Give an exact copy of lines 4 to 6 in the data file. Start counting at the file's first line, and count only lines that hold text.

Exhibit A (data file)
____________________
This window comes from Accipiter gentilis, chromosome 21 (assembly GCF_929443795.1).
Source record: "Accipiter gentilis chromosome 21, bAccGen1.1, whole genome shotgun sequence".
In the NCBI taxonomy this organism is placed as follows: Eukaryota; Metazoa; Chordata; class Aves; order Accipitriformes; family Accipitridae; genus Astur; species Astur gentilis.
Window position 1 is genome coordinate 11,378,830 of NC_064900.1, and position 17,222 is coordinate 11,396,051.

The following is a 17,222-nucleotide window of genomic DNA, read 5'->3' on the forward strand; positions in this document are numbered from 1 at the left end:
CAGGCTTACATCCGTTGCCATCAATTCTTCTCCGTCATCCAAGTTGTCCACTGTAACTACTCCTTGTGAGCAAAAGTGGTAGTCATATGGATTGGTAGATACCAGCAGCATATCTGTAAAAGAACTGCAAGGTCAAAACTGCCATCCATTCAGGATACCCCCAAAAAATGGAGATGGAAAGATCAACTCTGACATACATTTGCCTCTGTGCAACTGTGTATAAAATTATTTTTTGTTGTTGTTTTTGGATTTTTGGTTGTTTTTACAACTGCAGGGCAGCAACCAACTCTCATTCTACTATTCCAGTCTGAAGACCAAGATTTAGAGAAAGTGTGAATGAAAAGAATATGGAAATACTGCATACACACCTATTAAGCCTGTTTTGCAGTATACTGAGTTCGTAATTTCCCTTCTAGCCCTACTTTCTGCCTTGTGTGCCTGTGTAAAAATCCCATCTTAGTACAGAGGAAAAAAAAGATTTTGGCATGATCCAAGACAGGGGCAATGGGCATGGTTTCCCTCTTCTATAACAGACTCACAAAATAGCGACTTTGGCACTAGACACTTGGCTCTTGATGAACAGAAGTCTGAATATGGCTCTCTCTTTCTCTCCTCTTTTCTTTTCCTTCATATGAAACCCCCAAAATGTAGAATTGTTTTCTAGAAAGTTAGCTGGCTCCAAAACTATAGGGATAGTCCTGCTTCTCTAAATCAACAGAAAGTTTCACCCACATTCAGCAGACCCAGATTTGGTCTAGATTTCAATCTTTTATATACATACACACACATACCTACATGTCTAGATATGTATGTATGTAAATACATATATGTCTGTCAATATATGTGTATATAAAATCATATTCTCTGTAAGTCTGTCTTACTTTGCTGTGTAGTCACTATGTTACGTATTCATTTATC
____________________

Window position 1 is genome coordinate 11,378,830 of NC_064900.1, and position 17,222 is coordinate 11,396,051.

The following is a 17,222-nucleotide window of genomic DNA, read 5'->3' on the forward strand; positions in this document are numbered from 1 at the left end:
CAGGCTTACATCCGTTGCCATCAATTCTTCTCCGTCATCCAAGTTGTCCACTGTAACTACTCCTTGTGAGCAAAAGTGGTAGTCATATGGATTGGTAGATACCAGCAGCATATCTGTAAAAGAACTGCAAGGTCAAAACTGCCATCCATTCAGGATACCCCCAAAAAATGGAGATGGAAAGATCAACTCTGACATACATTTGCCTCTGTGCAACTGTGTATAAAATTATTTTTTGTTGTTGTTTTTGGATTTTTGGTTGTTTTTACAACTGCAGGGCAGCAACCAACTCTCATTCTACTATTCCAGTCTGAAGACCAAGATTTAGAGAAAGTGTGAATGAAAAGAATATGGAAATACTGCATACACACCTATTAAGCCTGTTTTGCAGTATACTGAGTTCGTAATTTCCCTTCTAGCCCTACTTTCTGCCTTGTGTGCCTGTGTAAAAATCCCATCTTAGTACAGAGGAAAAAAAAGATTTTGGCATGATCCAAGACAGGGGCAATGGGCATGGTTTCCCTCTTCTATAACAGACTCACAAAATAGCGACTTTGGCACTAGACACTTGGCTCTTGATGAACAGAAGTCTGAATATGGCTCTCTCTTTCTCTCCTCTTTTCTTTTCCTTCATATGAAACCCCCAAAATGTAGAATTGTTTTCTAGAAAGTTAGCTGGCTCCAAAACTATAGGGATAGTCCTGCTTCTCTAAATCAACAGAAAGTTTCACCCACATTCAGCAGACCCAGATTTGGTCTAGATTTCAATCTTTTATATACATACACACACATACCTACATGTCTAGATATGTATGTATGTAAATACATATATGTCTGTCAATATATGTGTATATAAAATCATATTCTCTGTAAGTCTGTCTTACTTTGCTGTGTAGTCACTATGTTACGTATTCATTTATC